Liquor Store On Superblock Forced To Close, NYU Insists Unrelated To 2031

Though LaGuardia Place’s Washington Square Wines and Liquors will close in a few days, NYU maintains that the disappearance of the store is unrelated to the 2031 Plan. The store’s manager blames its departure on NYU’s demolition clause and promise to double the rent, but NYU insists that it is, by New York standards, a forgiving landlord.

The demolition clause that manager Clift Arden recalled is perhaps the most intimidating part of the proposed lease. It allows NYU, if it so desires, to close any business within six months.

“They’ve kept it so that we can’t sell the store by not allowing any compromise for the new people. If the block isn’t going to be touched for ten years or more, why put it in the lease now?”

Philip Lentz, Director of Public Affairs at NYU, has an answer. “The demolition clause is very common in all NYU rent retail leases, as well as most rent retail leases in New York City.”

The store was hoping to sell its inventory and license to a new buyer, and is frustrated that three prospects suddenly fled. Arden believes that this is because they got a handle on the new lease, and realized what was in store for them.

Though NYU does not deny that it would double the rent in the next lease, Lentz pointed out that this is only because the University has maintained the rent for the store over the last six years. It has not applied “the regular escalation clause.” Knowing that the store would not be able to pay an escalating rent – as it wasn’t paying the rent it already had – NYU began to lease on a month-to-month basis. If NYU had insisted on escalating the rent, it would be about double of what it was in 2007, when the lease was last negotiated.

Though the store does owe backrent – about $111,000 of it – Arden explained that this is because it is subject, like most liquor stores, to weather. When outdoor cafes and beer sales pick up during the summer, liquor stores lose (and under New York State Law, are prohibited from selling beer). Wintertime is when they break even and begin to make a profit. Snow days—the delight of adults who rarely get time to drink during the week—boost sales. NYU’s February crackdown on the future lease does not account for the probability that the store will be able to pay up by winter’s end.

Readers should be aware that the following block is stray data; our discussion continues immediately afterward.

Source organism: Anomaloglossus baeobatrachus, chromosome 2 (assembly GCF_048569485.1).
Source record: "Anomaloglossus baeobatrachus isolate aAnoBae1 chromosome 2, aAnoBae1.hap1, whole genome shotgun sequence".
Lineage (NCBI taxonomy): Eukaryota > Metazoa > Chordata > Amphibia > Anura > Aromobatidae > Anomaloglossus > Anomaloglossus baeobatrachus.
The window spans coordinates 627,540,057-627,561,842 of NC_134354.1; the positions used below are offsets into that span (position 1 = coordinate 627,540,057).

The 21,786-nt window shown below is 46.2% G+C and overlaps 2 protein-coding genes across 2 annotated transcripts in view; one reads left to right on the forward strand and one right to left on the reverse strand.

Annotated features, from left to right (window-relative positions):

The store, now 40 years old, is feeling its age: Its warning to under-21s, “in effect since 1985,” also looks like it was printed then. The stock is empty (though this is probably because it is in its last days), and the employees move around slowly, as if what they do now has little influence.

Arden, though he does not profess to be entirely knowledgeable about the ins and outs of NYU’s policy, speaks as a local manager who, though he might not be technically suffering from the NYU 2031 plan, lives in fear of it. A commenter on The Villager article noted that, because NYU receives city land, it gains next to nothing, it is rare that the University suffers. And, when the 2031 Plan kicks in, it will receive more than it could possibly lose from charging the lower rent that would keep these stores in business.

Whereas the store faces a lose-lose situation, the University does not: Arden claims that it can write off the last rent collected, until it is back on the market and leased again. He defined the powers-that-be as reaching far beyond NYU and to the city itself, which, through commercial real estate law, “favors the landlords,” which in this case happens to be NYU.

“Any figure they want to ask, there’s nobody to stop it, nobody to talk to,” he said.

[Image via]



6 Comments

  • Brandon Booth
    March 4, 2013

    Was it ‘forced to close’ or did the store owe $111,000 in back rent and hadn’t seen a rent increase in over 6 years. Have you ever rented anything in NYC? Most if not all landlords don’t let you ever fall behind on rent so the fact that being over a hundred thousand dollars late on rent is somehow a regular thing for this business is actually proof contrary to the point you’re trying to make.

    I’m sorry but if you are going to write an article about NYU being a big bad landlord find something to write about where that is what is actually happening. Instead you have written an article about a landlord that has allowed a tenant to run late on rent and has voluntarily allowed them to rent month to month with no rate increases for 6 years. That sounds awful. Run for the Hills. Leave the village before it becomes inhospitable.

  • Liz Preza
    March 4, 2013

    less school more booze

  • Daniel HC
    March 4, 2013